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Summer Opera 2006: Marin Marais in Beaune

Marin Marais (1656-1728)This is the sort of opera production that makes my musicologist's heart go pitter-pat, the rediscovery of an opera by Marin Marais. The great viola da gamba player and composer was acclaimed as a great opera composer when his opera Alcyone was triumphantly rediscovered. The Centre de Musique Baroque de Versailles produced this concert performance reconstruction (edited by French musicologist Gérard Geay) of Marais's Sémélé (1709), performed by Hervé Niquet and Le Concert Spirituel, as part of the Festival International d'Opéra Baroque in Beaune (the new name this year shifts the focus to opera). Performances were also scheduled for Montpellier (July 12) and at the Théâtre des Champs-Elysées in Paris (October 23). Christian Merlin wrote a review of the Beaune premiere (Un opéra symphonique, July 3) for Le Figaro (my translation):

Hervé Niquet is never happier than when he sends trumpets and tympani charging at full flourish, reinforces a grandiose chaconne, or lets loose a supernatural tempest. He brings the pieces together with no dead time, while the smile of first violin player Alice Piérot shines on all the musicians and choristers of Le Concert spirituel. The casting is striking because of its youth, ready to do without any monstres sacrés. One admires the mastery of the French musical style and the diction: at a time when so many performances of Carmen and The Tales of Hoffmann remain incomprehensible, salvation comes decidedly from the Baroque singers.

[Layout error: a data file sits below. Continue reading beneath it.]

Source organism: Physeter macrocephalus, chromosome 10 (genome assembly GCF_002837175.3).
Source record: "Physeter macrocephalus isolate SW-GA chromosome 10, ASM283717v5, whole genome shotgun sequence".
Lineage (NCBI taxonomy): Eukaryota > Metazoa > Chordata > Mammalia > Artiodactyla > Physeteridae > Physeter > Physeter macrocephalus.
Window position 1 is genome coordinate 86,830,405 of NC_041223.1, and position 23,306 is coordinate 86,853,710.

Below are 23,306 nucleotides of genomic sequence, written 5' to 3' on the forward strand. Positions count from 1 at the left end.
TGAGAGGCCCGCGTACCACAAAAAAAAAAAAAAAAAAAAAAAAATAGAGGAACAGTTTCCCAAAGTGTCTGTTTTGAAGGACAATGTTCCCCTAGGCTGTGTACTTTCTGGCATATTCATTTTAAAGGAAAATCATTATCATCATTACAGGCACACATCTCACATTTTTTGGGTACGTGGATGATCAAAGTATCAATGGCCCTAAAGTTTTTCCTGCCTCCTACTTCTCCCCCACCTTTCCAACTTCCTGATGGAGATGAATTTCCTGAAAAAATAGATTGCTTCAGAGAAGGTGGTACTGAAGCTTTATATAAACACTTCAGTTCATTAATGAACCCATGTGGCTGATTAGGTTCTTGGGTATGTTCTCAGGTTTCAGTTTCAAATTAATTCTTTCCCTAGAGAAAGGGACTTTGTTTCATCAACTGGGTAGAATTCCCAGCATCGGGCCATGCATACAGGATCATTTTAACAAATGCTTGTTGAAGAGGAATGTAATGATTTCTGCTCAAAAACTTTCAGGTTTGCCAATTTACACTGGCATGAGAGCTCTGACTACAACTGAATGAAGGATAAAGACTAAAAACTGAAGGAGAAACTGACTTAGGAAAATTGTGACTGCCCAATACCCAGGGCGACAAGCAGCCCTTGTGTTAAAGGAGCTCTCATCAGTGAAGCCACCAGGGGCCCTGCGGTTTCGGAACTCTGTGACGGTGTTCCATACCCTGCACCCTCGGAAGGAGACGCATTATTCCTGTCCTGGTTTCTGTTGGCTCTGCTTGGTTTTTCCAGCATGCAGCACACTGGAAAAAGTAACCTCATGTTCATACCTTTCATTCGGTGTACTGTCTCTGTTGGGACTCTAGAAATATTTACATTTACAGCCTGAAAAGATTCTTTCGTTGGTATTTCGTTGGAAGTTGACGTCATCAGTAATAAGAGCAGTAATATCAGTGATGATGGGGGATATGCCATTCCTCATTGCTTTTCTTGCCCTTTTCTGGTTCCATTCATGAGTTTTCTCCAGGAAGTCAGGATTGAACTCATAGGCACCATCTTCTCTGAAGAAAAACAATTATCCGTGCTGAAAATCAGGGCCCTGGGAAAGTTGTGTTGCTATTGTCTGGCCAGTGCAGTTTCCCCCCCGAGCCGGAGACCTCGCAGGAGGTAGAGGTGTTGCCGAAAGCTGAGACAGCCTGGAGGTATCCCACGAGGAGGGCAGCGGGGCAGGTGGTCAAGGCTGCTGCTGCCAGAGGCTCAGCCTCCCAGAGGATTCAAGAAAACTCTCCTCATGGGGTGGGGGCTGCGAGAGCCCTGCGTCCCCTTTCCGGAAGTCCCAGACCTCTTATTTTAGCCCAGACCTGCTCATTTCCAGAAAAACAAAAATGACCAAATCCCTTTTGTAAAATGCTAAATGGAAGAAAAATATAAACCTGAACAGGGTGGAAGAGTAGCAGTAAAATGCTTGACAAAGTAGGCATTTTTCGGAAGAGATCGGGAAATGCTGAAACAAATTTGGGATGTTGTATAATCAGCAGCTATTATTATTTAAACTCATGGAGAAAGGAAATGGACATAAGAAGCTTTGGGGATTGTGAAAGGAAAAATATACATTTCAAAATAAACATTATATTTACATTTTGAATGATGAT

Renaud Machart wrote a longer review ("Sémélé", de Marin Marais, ressuscitée à Beaune, July 6) for Le Monde (my translation):
If with Lully the truly dramatic splendor of the recitatives is manifest and the instrumental and choral moments are brilliant but often secondary, it is the reverse with Marin Marais: we remember especially the choral scenes and the orchestral music, including a monumental chaconne that has for a succulent oddity being at least in part in duple time. The performance by this production's young soloists, on Saturday, July 1, seemed a little bit like the graduation project of a Baroque internship. We heard especially the intention to do well, but nothing more. Hervé Niquet, with large gestures and lovely imagination, directed the large scenes of the score well, especially the choral passages, but the ensemble did not seem together in the longer scenes.

Because the festival leadership had decided to try to conclude the performance before the France-Brazil World Cup soccer match, the intermission was too short to allow the keyboard instruments to be tuned. Much of the second part (the prelude to the fifth act!) was played in a sort of No Man's Land of intonation, made worse by two string basses that had been out of tune since the beginning. We trust that Niquet will tweak this Sémélé into shape before its next performance.
A recording is hopefully in the works.

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